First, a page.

This time I have decided to be a little more bold and adventurous and set forth in the brave new world! What that means in simple English is that this time to be free of all prejudices, I am listing books that I have never read and though I might have read other works of the author, the book listed below in themselves are complete uncharted waters!

So to the sound of rolling drums – here goes the Spin list
1. The Scarlet Letter by Nathaniel Hawthorne
2. North and South by Elizabeth Gaskell (I know I had listed this one as to read in July, but I never got around to it!)
3. To The Lighthouse by Virginia Woolf
4. Middlemarch by George Eliot
5. The Awakening by Kate Chopin
6. One Hundred Years of Solitude by Gabriel Garcí¬a Márquez
7. A Clockwork Orange by Anthony Burgess
8. Wives and Daughter by Elizabeth Gaskell
9. Things Fall Apart by Chinua Achebe
10. Who’s Afraid of Virginia Woolf? by Edward Albee
11. The House of Spirits by Isabel Allende
12. Framley Parsonage by Anthony Trollope
13. King Solomon’s Mines by Henry Rider Haggard
14. My Antonia by Willa Cather
15. The Return of the Native by Thomas Hardy
16. Death in Venice by Thomas Mann
17. The Wings of Dove by Henry James
18. The Name of a Rose by Umberto Eco
19. A Room with a View by E.M Forster
20. The House of Mirth by Edith Wharton

Let’s wait now for what faith decides on August 19th!

And for the August path….

So I did the disappearing act again but I was travelling on business for 4 whole weeks and the project implementation kind of sucked all life force out of me, leaving me with no time for anything I hold remotely close to my heart – eating, travelling, writing; the only indulgence I had been reading and that too with limited timeframes. I keep promising myself that I will not let the Project Manager me take over the writer me and time and again I fail. But a girl’s gotta do what a girl’s gotta do and there is after all a mountain of bills to be paid! Nevertheless, not to be deterred by temporary setbacks, we march on boldly and I present to you my August reading list (Yes! I know, I never got back to all of you with my July plan, but there is still time and I will get back!)

Reading classics1. Bleak House by Charles Dickens – Great Expectations had me hooked! Since I SO LOVED the book as an adult, I decided to be brave and venture forth with what many scholars have termed as the most ambitious of Charles Dickens’s work. At 800+ pages, it’s definitely voluminous even by Mr. Dickens’s standards; but so far I am loving Esther, Ada, Robert, Caddy and Mr. Jardynce ; I am overawed with the sarcasm and the sensitive detailing without indulging into crass sentimentalism on the state of poverty and hope that the ending will hold as good!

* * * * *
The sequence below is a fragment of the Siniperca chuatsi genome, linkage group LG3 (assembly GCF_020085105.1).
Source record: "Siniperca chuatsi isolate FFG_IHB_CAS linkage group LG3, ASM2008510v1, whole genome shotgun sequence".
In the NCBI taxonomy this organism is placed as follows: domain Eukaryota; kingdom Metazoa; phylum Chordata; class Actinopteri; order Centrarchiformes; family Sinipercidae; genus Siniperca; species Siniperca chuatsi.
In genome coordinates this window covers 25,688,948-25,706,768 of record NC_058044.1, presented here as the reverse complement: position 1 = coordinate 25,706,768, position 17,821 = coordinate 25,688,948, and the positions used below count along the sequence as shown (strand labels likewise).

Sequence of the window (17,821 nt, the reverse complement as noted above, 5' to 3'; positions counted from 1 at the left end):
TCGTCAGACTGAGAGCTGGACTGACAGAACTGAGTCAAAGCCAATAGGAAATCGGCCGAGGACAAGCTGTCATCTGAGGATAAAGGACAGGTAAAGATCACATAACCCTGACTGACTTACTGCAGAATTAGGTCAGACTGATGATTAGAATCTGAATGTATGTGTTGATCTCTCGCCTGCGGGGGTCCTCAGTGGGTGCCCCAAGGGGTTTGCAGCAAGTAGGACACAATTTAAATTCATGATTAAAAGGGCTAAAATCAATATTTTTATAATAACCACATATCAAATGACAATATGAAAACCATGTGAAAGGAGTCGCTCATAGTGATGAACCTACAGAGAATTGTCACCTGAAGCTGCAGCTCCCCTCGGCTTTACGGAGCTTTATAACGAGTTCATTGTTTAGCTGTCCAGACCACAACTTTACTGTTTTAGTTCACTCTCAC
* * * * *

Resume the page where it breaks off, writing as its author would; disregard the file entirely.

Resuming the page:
2. The Blood Letter’s Daughter by Linda Lafferty – Based on the true historical account of Don Julius, the illegitimate son of Rudolph II, the Holy Roman Emperor, circa. 1600 and his mental illness, the book captures his dynamics with Marketa, the daughter of the local blood letter/barber, whose help is secured to treat the Prince. Rich in details, shedding light on one of the lesser discussed aspect of European history, I am completely hooked on to this book; will definitely post a review when done
3. Daughters by Consuelo Saah Baehr – I picked this up on a whim since it had some very strong parallels to Wild Swans – Three Daughters of China by Jung Chang and since I loved it, I am hoping Daughters would be interesting too! (Yes! I know it’s unfair to have such expectations from two completely different genres of authors, but I am only taking of the subject!) I have not read the book as yet but the synopsis on Kindle which promoted me to buy the book states that it’s a family saga of three generations of Christian Palestinian women from 19th century to modern-day. I love everything Middle Eastern and here’s a historical fiction about woman in the Middle East; I mean how could I let this one go??

4. Embers by Sandor Marai – I have heard a lot of great reviews about Sandor Marai though have never read him. On recommendation of my sister, I picked this one up and so far, it’s very unusual and keeps you gripped. In a secluded Castle in Bavaria, a General prepares to entertain an old comrade, and the meeting will lead to some secrets being unfolded of betrayal and friendship and the memory of the long dead wife of the General.
5. The Great Transformation: The Beginning of our Religious Tolerance by Kate Armstrong – Kate Armstrong is one my favorite writers and I loved her History of God and Holy Wars. I had picked this one up some time ago, but just did not find any time to complete the same. The author reviews how some of the most popular religions of the world, Hinduism, Daoism, Monotheism all evolved from violent times in an effort to create order among increased chaos. Hope to post a review soon.

That’s my list for this month! Considering half the month is past; but I am still looking forward to all these readings and I promise to come back with details